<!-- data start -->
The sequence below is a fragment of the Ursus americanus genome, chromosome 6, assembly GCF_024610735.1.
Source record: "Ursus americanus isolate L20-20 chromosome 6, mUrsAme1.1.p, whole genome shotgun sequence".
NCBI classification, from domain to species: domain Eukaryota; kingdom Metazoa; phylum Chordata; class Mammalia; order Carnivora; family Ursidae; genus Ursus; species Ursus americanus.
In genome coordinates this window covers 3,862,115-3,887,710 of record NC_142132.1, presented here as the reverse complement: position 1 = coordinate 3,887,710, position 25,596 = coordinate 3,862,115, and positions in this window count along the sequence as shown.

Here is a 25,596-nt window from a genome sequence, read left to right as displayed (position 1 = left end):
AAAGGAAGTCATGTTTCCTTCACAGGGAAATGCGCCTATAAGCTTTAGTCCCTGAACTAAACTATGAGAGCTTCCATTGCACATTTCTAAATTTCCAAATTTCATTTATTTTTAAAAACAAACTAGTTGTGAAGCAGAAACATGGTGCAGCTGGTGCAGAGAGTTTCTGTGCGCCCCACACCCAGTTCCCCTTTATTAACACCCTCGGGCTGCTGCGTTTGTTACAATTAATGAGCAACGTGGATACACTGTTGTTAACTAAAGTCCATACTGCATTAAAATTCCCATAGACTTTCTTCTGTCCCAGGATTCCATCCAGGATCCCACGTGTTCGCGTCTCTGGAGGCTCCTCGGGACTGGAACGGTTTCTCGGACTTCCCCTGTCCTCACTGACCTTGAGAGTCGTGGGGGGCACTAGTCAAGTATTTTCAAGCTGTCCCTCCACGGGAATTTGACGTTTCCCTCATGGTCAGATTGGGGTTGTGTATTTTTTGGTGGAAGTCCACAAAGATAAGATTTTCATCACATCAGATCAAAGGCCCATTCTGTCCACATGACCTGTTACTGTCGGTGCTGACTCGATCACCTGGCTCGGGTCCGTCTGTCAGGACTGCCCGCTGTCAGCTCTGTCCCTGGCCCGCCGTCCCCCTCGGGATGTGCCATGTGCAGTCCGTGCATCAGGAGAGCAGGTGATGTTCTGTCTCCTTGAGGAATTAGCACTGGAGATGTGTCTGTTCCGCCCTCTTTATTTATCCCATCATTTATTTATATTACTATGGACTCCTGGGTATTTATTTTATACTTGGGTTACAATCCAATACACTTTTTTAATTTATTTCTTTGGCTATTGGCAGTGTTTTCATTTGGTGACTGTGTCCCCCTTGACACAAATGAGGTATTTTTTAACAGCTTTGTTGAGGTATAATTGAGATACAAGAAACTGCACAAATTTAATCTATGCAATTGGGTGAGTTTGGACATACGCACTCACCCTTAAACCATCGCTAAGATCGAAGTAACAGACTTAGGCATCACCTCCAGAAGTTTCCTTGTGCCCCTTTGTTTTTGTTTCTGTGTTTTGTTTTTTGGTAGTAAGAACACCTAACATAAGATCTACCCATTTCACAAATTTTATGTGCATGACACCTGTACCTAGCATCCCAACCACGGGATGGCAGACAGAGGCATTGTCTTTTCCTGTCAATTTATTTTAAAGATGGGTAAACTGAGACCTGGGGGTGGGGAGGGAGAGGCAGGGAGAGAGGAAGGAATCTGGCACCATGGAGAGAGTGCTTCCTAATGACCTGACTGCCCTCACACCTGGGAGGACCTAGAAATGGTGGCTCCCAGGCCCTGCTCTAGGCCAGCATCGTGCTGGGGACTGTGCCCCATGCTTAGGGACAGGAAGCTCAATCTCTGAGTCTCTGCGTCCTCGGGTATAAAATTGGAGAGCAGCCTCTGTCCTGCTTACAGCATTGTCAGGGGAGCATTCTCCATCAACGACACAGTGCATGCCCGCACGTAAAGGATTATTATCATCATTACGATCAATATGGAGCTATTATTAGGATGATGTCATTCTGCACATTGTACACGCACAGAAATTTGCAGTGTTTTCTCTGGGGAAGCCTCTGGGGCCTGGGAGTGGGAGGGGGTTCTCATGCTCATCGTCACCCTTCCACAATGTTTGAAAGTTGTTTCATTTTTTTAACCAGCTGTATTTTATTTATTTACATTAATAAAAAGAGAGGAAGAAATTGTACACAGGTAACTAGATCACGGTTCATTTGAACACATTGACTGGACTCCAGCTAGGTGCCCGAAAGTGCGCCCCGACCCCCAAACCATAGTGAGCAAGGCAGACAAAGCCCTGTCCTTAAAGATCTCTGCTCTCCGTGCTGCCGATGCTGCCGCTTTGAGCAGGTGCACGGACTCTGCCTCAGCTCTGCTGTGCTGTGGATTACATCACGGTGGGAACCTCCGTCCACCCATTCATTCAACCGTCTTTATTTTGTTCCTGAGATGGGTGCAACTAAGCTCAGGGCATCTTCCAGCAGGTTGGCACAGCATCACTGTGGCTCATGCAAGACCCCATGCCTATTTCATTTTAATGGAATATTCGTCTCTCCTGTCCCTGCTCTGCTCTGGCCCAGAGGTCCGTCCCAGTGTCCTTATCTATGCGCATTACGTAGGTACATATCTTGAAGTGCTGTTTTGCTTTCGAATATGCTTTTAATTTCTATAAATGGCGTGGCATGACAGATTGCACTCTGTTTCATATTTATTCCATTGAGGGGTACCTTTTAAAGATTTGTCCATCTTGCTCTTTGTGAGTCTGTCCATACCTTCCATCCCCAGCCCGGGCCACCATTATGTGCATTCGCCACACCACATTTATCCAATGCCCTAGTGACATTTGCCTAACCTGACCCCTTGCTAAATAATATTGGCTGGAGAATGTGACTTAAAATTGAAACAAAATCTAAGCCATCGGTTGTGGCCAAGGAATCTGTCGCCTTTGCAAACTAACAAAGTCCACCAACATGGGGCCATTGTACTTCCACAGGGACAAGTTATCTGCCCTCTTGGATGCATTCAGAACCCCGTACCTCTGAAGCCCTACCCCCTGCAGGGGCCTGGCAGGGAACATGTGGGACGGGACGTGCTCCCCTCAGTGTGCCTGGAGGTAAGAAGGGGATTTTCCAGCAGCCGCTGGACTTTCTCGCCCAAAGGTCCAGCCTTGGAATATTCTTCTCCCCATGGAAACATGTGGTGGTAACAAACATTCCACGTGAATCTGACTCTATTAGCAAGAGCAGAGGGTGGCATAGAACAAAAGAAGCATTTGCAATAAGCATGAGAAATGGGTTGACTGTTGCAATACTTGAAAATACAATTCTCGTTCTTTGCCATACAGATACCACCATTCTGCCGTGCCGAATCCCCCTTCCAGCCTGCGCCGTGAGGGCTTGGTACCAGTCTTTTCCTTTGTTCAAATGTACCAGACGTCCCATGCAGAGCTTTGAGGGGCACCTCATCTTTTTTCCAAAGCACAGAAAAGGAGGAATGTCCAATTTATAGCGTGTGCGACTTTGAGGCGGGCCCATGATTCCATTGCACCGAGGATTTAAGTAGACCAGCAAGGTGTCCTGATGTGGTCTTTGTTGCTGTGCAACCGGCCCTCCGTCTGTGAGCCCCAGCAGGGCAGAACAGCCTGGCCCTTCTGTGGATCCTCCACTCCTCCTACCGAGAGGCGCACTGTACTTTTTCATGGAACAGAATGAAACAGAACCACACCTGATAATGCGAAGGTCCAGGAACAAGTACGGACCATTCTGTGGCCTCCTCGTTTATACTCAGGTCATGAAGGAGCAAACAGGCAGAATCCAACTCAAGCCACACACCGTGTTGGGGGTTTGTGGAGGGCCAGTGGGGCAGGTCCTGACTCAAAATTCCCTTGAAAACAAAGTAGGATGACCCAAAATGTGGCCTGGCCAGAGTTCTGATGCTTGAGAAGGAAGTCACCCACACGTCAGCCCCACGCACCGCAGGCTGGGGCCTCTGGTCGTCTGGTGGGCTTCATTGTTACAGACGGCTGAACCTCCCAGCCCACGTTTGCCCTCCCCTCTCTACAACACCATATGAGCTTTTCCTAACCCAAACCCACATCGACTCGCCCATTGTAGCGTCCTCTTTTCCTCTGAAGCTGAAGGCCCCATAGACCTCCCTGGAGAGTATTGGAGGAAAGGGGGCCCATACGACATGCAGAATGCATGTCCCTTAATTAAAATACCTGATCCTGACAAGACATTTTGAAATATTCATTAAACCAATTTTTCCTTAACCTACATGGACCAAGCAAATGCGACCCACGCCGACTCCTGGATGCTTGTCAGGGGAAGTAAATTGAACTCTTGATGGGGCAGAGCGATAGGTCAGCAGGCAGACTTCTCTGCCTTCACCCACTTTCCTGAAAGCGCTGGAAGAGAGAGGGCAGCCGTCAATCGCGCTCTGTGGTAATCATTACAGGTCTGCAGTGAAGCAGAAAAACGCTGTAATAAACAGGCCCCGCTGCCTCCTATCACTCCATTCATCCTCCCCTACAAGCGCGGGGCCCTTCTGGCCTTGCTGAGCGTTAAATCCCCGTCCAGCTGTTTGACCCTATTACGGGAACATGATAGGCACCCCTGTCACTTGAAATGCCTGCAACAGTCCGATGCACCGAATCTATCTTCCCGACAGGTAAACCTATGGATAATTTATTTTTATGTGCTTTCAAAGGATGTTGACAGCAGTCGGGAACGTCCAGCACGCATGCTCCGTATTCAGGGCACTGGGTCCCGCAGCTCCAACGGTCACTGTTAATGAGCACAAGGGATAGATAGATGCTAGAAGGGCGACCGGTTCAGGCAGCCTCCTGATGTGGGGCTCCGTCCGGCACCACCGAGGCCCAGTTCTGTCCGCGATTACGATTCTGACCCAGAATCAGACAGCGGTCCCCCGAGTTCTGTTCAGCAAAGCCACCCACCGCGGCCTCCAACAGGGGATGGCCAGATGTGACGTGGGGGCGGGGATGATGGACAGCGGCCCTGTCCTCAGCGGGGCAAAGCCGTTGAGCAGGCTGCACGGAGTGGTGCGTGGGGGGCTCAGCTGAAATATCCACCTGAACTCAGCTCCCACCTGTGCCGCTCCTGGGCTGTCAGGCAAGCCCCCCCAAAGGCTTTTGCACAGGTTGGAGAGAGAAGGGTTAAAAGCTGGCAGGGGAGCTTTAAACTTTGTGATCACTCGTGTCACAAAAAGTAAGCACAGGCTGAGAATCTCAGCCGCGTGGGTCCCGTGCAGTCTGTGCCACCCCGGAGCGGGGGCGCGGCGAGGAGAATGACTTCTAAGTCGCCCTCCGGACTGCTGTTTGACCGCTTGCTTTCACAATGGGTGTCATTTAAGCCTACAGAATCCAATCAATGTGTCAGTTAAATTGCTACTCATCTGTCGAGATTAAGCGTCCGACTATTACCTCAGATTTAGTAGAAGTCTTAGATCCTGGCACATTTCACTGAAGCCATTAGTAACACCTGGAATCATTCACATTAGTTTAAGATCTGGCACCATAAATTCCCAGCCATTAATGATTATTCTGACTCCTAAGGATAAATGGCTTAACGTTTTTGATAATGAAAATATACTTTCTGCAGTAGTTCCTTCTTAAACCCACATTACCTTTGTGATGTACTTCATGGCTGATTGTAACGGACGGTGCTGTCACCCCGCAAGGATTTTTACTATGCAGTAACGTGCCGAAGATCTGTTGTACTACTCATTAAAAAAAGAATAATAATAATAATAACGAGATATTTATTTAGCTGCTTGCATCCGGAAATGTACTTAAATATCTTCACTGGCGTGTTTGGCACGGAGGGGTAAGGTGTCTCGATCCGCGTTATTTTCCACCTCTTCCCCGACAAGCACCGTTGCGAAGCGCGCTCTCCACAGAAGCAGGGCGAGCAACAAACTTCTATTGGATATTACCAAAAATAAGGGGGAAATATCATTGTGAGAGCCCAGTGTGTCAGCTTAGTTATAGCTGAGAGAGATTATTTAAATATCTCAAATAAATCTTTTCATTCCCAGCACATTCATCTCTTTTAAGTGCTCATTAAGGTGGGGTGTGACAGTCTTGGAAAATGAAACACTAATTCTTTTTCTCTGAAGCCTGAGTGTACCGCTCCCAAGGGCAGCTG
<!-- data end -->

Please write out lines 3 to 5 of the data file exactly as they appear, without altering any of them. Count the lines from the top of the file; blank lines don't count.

NCBI classification, from domain to species: domain Eukaryota; kingdom Metazoa; phylum Chordata; class Mammalia; order Carnivora; family Ursidae; genus Ursus; species Ursus americanus.
In genome coordinates this window covers 3,862,115-3,887,710 of record NC_142132.1, presented here as the reverse complement: position 1 = coordinate 3,887,710, position 25,596 = coordinate 3,862,115, and positions in this window count along the sequence as shown.

Here is a 25,596-nt window from a genome sequence, read left to right as displayed (position 1 = left end):